Urban Biodiversity and the feel-good factor

Urban Biodiversity and the feel-good factor

Urban Biodiversity and the feel-good factor

Visitors to urban green spaces in Sheffield feel better in areas they perceive to have greater biodiversity.

A recent study, carried out as part of the University of Sheffield´s Urban River Corridors and Sustainable Living Agenda (URSULA) project, examines how people´s feelings of well-being are related to both the numbers of species they think are present at a site, and to the actual number present.

By carrying out s in parks, woodlands and on footpaths, along rivers in the city, researchers from the Department of Animal and Plant Sciences investigated the relationships between measures of psychological well-being of visitors to the sites and the perceived biodiversity of birds, butterflies and plants there. They also surveyed the actual number of species of each group at the same sites.

The results showed that people experienced increased well-being at locations where they thought there were more species. When it came to actual biodiversity, however, only in the case of birds was there any positive effect and there was no relationship between what people thought the biodiversity was at a site and the actual biodiversity recorded in the surveys.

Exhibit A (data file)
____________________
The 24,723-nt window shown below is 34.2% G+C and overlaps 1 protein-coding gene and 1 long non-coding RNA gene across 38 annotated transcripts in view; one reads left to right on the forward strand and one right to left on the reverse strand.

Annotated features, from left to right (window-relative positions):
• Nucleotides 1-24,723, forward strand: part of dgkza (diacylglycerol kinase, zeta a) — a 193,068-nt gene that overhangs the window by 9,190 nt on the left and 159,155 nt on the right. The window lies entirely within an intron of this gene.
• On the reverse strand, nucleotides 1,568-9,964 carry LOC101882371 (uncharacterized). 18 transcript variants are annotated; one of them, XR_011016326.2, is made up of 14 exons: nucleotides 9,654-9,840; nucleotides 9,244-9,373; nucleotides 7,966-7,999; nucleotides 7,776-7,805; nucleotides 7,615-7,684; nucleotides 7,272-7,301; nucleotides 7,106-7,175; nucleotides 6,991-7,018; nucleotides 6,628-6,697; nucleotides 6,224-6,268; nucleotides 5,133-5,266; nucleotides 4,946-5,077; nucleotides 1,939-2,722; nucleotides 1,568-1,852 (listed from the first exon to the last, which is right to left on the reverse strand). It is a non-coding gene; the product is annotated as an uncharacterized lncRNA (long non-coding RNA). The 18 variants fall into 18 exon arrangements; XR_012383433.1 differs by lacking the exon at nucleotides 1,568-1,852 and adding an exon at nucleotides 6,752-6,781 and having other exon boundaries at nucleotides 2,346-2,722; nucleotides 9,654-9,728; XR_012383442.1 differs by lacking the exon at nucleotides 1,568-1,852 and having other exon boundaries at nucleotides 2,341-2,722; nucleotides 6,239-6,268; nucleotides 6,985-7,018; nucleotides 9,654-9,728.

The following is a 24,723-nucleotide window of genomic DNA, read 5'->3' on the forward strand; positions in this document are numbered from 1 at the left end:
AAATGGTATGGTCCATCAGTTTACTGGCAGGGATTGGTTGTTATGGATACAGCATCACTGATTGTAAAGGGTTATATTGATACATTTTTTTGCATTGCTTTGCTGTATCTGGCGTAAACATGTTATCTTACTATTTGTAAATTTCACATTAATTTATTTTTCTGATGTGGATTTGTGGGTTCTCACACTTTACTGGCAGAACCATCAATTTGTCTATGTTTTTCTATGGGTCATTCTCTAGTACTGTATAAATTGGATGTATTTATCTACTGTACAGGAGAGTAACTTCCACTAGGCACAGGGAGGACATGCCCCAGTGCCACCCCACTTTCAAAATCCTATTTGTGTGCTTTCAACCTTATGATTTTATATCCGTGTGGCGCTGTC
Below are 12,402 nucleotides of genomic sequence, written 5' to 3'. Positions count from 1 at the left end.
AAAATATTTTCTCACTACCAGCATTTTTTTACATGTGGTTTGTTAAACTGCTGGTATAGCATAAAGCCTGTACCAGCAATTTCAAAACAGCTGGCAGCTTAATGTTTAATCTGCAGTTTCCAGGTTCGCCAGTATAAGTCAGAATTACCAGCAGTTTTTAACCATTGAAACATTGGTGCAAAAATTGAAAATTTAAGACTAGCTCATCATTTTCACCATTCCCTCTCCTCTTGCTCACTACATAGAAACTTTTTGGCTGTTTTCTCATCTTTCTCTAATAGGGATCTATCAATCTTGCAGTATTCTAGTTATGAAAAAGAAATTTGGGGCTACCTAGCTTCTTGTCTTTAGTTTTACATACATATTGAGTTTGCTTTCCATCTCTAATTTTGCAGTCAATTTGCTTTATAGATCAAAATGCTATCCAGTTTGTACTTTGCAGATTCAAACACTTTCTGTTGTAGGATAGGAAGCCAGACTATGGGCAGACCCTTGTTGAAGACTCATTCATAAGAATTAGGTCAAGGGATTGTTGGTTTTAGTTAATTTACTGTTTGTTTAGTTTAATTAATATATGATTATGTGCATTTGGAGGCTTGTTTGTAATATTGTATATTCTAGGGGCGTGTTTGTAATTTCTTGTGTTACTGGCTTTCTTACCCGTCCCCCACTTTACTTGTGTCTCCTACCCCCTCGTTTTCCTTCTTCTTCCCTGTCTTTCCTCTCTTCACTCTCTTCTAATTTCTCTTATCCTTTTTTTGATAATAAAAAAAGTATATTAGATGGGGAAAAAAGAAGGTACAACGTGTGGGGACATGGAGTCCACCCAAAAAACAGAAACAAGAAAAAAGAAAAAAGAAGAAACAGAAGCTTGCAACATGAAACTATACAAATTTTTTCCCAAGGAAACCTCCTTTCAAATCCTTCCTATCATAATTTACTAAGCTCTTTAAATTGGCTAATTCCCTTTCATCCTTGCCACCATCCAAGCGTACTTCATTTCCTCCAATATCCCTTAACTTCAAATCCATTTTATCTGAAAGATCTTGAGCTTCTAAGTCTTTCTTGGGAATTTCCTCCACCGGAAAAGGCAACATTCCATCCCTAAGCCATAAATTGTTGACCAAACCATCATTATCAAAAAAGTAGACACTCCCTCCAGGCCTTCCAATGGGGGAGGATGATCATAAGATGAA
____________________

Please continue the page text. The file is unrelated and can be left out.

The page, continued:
Lead author Martin Dallimer said: "One possible explanation is that people may need to have good wildlife identification skills to know how many species are present in a green space. We found that members of the public who could correctly recognise pictures of wildlife commonly found along the rivers of Sheffield were more able to estimate the actual number of species occurring on a site."

The research, which was funded by the Engineering and Physical Sciences Research Council (EPSRC), investigated how management of regeneration along urban rivers could maximise benefits to communities.

Zoe Davies, now of the University of Kent, added: "Now that over half the world´s population live in towns and cities, urban green spaces have an increasingly important role to play in improving people´s quality of life. Indeed, these are the only places that many city-dwellers will encounter wildlife on a regular basis."

Researchers also believe educating the public to recognise plant and animal species could lead to better conservation.

Katherine Irvine of De Montfort University, Leicester, who was a co-author of the article, added: "Greater attention needs to be paid to providing both access to nature and also to developing people´s awareness of, and ability to recognise elements of the wildlife that surrounds them. Such action will help maximize the benefits of urban green spaces for both biodiversity and human psychological well-being."

Martin Dallimer et al (2012), 'Biodiversity and the feel-good factor: Understanding associations between self-reported human well-being and species richness', is published in BioScience this month.